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Pictorial Health Warnings Designed to Curb Smoking

Pictorial Health Warnings Designed to Curb Smoking

On 1st February 2013, the Irish government introduced legislation requiring cigarette packs to carry imagery showing the dangers from smoking. There is conflicting evidence on whether this will have any impact on the smoking rate.

As of 2009, 29% of Irish adults describe themselves as regular smokers. The smoking rate in Ireland has remained stubbornly high over the last seven years – well above the worldwide average of 22%.

Could this new warning initiative encourage a drop in the numbers?

Canada was one of the first countries to introduce pictorial health warnings on cigarette packaging in 2000. Since the introduction, the prevalence of smoking among Canadians has dropped from 25% in 2001 to 17% in 2011.

However, not everyone is convinced. Branding expert, Martin Lindstrom, believes that warning labels are pointless and have no impact in discouraging smoking. In a study with the Centre for NeuroImaging Sciences, he presented evidence to suggest that warning symbols can have the opposite effect of turning consumers away from smoking.

In the study, volunteers who smoke regularly underwent an fMRI scan and were shown various different warning labels. When the warning labels were flashed in front of their eyes, an area of their brains called the nucleus accumbens (aka the ‘craving spot’) lit up in the fMRI graphs. Not only did the warning label have no effect in discouraging smoking – it resulted in the opposite effect and increased the urge and craving for a cigarette.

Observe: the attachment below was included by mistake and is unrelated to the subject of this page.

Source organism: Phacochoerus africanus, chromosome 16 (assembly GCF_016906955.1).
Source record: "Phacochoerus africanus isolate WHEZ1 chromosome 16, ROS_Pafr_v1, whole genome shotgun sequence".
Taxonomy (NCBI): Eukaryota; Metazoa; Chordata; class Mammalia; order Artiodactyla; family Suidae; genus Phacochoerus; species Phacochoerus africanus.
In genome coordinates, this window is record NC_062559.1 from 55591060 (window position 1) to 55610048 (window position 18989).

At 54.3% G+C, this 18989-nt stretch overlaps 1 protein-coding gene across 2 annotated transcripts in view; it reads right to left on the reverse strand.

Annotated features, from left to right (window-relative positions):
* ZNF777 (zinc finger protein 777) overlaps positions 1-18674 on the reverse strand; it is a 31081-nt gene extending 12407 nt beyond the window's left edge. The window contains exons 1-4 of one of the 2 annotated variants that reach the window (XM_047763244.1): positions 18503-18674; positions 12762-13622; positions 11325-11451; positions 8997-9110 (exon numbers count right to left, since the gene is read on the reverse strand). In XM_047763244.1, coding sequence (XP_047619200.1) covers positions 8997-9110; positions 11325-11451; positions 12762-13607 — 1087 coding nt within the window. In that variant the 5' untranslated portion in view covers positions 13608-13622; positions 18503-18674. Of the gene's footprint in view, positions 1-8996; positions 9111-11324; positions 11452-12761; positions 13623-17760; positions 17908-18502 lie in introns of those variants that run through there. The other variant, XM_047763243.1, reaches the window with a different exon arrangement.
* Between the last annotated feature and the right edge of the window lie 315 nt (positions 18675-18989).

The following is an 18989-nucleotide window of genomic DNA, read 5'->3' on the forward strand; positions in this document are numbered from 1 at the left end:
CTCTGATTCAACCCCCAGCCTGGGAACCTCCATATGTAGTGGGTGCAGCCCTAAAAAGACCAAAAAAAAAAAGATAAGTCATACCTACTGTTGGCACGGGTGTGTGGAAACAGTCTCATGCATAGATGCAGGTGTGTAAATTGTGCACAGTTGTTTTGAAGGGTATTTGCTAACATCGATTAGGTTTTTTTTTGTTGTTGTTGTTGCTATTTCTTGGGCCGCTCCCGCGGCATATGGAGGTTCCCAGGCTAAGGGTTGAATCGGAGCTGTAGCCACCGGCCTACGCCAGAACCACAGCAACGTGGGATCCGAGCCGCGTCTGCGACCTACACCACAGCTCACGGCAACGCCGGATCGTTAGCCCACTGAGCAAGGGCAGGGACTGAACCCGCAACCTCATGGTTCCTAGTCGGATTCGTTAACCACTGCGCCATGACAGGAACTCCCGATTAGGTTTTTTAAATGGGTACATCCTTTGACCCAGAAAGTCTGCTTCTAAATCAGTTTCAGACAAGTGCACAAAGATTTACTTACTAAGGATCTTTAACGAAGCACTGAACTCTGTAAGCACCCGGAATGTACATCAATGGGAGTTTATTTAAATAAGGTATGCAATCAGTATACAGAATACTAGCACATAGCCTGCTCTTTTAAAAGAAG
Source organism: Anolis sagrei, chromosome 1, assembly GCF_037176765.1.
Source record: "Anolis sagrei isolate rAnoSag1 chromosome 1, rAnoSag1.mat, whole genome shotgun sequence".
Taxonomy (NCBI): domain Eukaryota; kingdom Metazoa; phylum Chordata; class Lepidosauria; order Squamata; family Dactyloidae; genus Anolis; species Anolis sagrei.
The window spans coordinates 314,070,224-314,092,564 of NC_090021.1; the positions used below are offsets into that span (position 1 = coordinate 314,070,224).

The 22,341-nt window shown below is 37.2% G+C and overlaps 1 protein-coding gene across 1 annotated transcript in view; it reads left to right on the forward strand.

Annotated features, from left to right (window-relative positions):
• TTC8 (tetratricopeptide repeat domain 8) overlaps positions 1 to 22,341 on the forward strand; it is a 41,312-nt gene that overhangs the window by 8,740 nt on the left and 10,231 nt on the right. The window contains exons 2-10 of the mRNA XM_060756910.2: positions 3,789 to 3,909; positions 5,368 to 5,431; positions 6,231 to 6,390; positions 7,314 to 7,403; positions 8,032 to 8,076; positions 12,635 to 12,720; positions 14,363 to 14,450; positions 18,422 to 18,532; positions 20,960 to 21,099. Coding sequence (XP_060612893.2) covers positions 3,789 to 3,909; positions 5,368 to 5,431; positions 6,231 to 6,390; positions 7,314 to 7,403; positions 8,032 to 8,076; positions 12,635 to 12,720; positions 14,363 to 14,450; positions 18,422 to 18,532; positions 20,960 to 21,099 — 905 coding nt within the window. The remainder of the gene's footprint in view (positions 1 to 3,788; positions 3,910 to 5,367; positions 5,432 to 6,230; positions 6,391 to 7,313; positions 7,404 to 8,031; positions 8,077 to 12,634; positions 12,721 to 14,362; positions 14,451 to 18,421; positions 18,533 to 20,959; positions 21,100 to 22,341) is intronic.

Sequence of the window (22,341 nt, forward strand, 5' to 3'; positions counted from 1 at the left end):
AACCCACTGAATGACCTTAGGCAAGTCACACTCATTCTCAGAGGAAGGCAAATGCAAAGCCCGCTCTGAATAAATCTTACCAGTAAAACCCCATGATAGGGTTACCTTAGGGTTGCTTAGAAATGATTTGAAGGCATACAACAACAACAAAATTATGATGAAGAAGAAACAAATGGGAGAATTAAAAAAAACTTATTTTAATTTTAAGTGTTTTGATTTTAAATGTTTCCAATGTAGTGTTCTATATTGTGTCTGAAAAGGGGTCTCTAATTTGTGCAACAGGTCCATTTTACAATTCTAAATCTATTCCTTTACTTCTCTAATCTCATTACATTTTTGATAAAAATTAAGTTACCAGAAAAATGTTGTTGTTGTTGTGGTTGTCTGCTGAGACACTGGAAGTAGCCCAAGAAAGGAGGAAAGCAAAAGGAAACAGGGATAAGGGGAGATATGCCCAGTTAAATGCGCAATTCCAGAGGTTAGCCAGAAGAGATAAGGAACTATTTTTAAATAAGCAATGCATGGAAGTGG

Labeling Could be Beneficial for Disadvantaged Communities

Smoking rates in Ireland tend to be higher in disadvantaged areas where the levels of literacy are below average. The pictorial health warnings may have a greater impact in these communities where text warnings may have been ignored in the past.

Tobaco manufactures have a tough time marketing their products. They are limited by advertising and sponsorship. The package is the last way to market their goods. After the recent move by Australia to ban all corporate branding, tobacco manufactures will be worried if this ban spreads to other countries. Ireland was the first European country to ban smoking in the workplace. Could they be the first to introduce plain cigarette packaging?